The 38 Million Dollar Freeze in Kansas
The 38 Million Dollar Freeze in Kansas
Late Sunday night into Monday morning last week, below-freezing temps hit much of the southern plains, including top-wheat producer Kansas. FBN wanted to examine whether or not this impacted wheat yields in the area. To do so, FBN looked at historical data including minimum temperatures in April by county, final yields by county, and the amount of the crop that was jointed across the state when minimum temperatures hit.
We collected data based on the following from 1981 forward, assuming the state crop is at least 20 percent jointed:
Minimum temperatures by county
Yield per acre by county
Assumed harvested acreage was in line with 2019 by county
Assumed a cutoff of 20 percent jointed, as that was the state-reported total as of April 5, 2020
Looked at temps at or below 24 degrees Fahrenheit (based on research from Kansas State University, the 24 degrees mark when the crop is jointing can cause death of a plant with moderate to severe yield damage)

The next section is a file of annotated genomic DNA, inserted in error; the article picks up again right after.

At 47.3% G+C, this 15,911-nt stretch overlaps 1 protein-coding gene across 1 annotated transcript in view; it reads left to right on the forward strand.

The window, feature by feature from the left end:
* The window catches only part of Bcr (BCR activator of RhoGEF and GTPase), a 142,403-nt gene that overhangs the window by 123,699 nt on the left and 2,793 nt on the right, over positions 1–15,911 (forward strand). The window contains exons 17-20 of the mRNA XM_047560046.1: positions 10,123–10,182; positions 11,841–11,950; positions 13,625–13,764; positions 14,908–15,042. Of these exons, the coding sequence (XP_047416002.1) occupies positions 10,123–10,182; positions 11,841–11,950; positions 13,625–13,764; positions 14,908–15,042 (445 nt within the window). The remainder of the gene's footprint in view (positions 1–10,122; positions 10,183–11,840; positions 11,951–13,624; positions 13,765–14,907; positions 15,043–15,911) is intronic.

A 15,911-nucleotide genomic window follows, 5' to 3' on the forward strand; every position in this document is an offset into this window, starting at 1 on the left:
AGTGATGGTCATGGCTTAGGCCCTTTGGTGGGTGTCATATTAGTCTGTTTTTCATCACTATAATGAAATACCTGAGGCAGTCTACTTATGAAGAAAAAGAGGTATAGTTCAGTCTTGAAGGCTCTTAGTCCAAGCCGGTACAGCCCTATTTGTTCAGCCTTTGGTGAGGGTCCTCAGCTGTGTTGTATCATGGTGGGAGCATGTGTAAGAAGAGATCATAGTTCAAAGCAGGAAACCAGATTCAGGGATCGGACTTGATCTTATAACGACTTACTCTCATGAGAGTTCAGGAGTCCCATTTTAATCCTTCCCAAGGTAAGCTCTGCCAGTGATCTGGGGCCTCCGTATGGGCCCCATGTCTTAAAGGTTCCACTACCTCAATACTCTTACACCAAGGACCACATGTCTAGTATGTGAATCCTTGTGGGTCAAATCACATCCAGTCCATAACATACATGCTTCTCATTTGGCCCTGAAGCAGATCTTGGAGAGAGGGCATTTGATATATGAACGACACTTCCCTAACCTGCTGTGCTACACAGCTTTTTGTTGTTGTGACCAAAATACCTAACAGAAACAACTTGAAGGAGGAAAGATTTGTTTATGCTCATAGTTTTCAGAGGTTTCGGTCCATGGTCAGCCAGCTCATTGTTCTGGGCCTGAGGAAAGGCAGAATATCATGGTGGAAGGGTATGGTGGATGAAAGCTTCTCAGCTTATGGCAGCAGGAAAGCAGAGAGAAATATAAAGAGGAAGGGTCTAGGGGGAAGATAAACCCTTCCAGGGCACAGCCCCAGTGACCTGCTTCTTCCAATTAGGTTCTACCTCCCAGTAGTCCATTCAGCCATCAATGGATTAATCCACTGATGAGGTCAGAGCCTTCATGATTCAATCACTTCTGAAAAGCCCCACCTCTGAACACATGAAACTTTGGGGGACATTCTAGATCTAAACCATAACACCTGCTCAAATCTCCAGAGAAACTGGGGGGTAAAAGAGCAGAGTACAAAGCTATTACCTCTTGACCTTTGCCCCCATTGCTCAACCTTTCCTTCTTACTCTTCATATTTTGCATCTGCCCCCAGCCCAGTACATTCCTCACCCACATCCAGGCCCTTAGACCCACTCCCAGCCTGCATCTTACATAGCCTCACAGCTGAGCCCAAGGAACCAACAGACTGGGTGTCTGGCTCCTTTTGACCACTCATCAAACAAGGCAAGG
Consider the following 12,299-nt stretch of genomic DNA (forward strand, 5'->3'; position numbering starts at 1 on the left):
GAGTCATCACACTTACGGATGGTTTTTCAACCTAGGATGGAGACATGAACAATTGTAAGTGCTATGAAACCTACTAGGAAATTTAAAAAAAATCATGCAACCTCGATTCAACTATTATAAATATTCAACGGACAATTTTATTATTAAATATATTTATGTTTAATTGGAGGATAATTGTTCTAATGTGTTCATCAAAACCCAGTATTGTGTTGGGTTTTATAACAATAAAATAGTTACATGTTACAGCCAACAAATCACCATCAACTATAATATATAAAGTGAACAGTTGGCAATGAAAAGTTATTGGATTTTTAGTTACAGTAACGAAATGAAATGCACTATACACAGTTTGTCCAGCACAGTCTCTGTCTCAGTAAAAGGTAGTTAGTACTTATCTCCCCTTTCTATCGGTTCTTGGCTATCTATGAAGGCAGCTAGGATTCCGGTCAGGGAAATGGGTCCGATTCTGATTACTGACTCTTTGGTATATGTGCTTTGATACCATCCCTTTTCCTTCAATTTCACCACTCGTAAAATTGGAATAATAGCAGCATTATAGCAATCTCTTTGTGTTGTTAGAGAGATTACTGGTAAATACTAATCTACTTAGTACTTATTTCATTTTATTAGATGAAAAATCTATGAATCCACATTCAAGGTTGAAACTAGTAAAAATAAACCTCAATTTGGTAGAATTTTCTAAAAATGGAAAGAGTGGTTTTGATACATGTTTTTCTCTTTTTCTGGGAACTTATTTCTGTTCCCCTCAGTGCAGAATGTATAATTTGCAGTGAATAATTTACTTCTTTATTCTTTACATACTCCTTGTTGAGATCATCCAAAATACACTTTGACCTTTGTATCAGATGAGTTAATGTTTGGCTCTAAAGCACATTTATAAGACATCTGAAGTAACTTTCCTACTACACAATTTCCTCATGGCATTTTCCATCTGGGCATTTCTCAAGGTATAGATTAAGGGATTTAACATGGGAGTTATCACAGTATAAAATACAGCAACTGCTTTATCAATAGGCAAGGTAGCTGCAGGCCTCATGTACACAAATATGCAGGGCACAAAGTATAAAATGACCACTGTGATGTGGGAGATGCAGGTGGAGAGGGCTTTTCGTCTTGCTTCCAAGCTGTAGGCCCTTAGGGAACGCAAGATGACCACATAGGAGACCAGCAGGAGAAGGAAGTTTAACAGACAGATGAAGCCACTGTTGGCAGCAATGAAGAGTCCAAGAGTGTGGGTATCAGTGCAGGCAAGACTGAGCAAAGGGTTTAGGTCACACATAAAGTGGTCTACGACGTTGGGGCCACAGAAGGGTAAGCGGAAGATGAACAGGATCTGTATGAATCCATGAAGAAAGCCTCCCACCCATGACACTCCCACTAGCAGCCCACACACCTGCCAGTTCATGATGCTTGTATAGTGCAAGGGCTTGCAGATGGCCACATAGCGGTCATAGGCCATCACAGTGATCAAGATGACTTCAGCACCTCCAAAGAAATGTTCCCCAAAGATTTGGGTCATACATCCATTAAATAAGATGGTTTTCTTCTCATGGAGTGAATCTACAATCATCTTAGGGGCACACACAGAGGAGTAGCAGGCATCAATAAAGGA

The impact of recent cold temps
The data showed that for every degree below 24 degrees Fahrenheit, it can reduce potential yields by 0.4 bushel per acre when the crop is at least 20 percent jointed. In other words, if the temperature drops down to 20 degrees, that would translate into a 1.6 bushel per acre yield loss if the state crop is at least 20 percent jointed. One warning is that the colder temps were farther north where the crop is likely not as developed as the crop in the southern portion of the state. But, there is also a flip side to that—where the crop is further developed, cold temps can cause more harm. The following map shows potential losses in Kansas wheat yields based on the recent cold snap over April 12-13.
The final impact is light
Based on these assumptions, we calculated that the state yield loss due to the recent cold temperatures could be about 1.4 bushels per acre. Using the historical average of harvested area of 90 percent and USDA’s March Kansas winter wheat planting total of 6.8 million acres, the potential loss to the crop is near 8.5 million bushels. Putting this in economic values, that translates into about $38 million dollars of crop losses for the state at $4.50 HRW wheat.
What this means for the U.S. farmer
The bottom line is that while the unseasonal cold snap did cause some harm, it is not enough to move the needle significantly from a U.S. HRW balance sheet standpoint. Futures reacted positively in the overnight session on Sunday into Monday morning, but soon lost those gains. Moving forward, moisture will be key during the month.
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